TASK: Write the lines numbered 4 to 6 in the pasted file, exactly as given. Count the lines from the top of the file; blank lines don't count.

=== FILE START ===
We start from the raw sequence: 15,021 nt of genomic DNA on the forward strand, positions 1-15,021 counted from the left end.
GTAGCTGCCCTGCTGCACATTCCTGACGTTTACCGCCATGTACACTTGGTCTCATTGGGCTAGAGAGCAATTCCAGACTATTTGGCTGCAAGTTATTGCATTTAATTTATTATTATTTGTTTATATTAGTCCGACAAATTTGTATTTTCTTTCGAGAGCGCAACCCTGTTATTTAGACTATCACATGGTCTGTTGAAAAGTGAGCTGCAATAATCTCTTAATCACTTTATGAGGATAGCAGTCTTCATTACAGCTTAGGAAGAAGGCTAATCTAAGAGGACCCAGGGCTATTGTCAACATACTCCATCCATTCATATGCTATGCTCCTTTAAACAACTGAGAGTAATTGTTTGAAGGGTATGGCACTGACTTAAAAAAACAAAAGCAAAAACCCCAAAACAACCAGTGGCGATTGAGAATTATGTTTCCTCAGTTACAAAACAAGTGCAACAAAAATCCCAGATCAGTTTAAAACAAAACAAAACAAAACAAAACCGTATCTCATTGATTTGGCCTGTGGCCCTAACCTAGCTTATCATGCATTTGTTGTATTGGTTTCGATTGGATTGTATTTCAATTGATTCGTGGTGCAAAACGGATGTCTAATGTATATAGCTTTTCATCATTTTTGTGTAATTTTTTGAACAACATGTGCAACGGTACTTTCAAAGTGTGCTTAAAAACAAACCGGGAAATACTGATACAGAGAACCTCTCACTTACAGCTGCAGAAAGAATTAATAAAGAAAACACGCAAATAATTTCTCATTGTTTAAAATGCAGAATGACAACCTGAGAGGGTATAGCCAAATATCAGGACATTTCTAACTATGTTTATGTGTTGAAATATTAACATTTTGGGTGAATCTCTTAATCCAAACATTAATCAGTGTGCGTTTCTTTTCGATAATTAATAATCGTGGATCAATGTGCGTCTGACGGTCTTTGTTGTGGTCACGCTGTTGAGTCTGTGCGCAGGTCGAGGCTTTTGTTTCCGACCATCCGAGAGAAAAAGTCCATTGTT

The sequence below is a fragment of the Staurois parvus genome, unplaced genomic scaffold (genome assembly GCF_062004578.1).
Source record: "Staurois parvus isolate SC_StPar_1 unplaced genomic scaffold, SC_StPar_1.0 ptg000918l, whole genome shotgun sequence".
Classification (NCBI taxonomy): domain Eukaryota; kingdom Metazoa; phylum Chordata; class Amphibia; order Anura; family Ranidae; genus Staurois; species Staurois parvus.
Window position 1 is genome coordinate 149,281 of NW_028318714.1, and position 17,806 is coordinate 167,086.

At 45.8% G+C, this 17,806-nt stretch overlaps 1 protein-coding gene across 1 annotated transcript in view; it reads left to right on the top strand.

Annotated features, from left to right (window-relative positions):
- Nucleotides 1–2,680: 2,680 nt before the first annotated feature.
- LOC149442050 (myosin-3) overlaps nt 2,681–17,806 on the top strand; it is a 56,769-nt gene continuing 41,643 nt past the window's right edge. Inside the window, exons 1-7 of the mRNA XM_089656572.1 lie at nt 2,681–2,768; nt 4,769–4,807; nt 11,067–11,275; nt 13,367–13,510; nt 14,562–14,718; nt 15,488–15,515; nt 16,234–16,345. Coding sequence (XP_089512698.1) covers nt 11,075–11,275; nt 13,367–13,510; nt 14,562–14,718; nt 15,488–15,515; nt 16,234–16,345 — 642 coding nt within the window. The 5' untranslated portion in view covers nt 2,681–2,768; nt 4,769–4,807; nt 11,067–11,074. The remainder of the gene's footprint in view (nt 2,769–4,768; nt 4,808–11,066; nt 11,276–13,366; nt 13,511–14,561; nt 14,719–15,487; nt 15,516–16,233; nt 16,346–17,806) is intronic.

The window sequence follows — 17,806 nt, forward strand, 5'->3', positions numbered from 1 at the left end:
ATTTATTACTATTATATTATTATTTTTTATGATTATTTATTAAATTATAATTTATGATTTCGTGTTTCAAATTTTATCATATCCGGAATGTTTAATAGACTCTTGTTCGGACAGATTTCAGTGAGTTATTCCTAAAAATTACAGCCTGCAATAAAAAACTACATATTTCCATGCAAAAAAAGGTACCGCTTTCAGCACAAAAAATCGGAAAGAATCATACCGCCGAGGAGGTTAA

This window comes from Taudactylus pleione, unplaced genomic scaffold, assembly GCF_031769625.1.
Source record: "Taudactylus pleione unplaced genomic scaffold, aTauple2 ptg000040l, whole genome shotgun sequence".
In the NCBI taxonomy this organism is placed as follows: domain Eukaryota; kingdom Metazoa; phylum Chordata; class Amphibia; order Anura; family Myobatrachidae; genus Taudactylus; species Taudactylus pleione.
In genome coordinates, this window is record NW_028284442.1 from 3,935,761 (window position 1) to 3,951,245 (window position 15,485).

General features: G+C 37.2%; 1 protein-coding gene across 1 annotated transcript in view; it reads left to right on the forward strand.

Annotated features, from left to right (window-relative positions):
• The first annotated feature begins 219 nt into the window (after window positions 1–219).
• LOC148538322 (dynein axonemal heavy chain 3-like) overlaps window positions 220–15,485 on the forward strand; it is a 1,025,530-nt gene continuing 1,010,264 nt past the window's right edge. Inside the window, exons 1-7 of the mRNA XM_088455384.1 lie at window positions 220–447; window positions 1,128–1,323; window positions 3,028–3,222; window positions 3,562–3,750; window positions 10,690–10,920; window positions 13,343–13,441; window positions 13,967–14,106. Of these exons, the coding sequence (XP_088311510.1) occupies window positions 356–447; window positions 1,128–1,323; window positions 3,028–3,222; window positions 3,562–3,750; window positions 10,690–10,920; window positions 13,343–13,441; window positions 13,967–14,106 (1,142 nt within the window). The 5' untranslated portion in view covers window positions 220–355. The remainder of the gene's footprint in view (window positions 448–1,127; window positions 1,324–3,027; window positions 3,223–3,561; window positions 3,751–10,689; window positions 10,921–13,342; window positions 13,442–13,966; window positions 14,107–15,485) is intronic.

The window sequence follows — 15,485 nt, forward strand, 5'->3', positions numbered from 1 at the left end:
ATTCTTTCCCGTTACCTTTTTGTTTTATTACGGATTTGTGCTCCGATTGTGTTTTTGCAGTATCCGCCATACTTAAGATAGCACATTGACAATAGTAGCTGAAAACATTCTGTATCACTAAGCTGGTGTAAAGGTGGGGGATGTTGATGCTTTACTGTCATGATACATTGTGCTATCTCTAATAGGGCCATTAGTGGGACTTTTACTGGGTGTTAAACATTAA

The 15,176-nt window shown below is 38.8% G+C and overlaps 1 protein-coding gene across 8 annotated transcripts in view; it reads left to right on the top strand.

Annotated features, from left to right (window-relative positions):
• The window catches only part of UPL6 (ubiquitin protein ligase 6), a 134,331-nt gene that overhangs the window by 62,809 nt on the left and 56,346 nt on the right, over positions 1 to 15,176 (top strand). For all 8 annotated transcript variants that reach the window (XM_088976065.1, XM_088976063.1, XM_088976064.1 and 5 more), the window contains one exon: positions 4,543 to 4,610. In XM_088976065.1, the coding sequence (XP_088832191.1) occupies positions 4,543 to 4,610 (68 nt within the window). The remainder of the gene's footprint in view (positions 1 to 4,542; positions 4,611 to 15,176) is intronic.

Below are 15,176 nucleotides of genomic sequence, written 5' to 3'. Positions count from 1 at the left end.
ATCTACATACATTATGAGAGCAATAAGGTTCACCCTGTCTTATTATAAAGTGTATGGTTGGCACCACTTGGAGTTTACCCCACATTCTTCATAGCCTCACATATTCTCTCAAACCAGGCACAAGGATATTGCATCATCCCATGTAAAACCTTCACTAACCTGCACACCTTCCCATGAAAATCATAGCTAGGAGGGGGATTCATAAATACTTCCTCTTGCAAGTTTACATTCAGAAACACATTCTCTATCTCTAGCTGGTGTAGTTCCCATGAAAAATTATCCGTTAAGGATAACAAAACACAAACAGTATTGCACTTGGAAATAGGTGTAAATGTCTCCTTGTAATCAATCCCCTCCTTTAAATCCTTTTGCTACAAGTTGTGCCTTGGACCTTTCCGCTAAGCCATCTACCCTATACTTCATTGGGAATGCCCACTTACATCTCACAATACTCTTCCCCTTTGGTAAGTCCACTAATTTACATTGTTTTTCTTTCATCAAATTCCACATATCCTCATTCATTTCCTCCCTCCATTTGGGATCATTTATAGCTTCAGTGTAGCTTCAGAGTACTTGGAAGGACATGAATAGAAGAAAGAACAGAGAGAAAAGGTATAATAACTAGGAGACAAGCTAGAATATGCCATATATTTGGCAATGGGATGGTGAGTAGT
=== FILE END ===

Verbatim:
Source record: "Staurois parvus isolate SC_StPar_1 unplaced genomic scaffold, SC_StPar_1.0 ptg000918l, whole genome shotgun sequence".
Classification (NCBI taxonomy): domain Eukaryota; kingdom Metazoa; phylum Chordata; class Amphibia; order Anura; family Ranidae; genus Staurois; species Staurois parvus.
Window position 1 is genome coordinate 149,281 of NW_028318714.1, and position 17,806 is coordinate 167,086.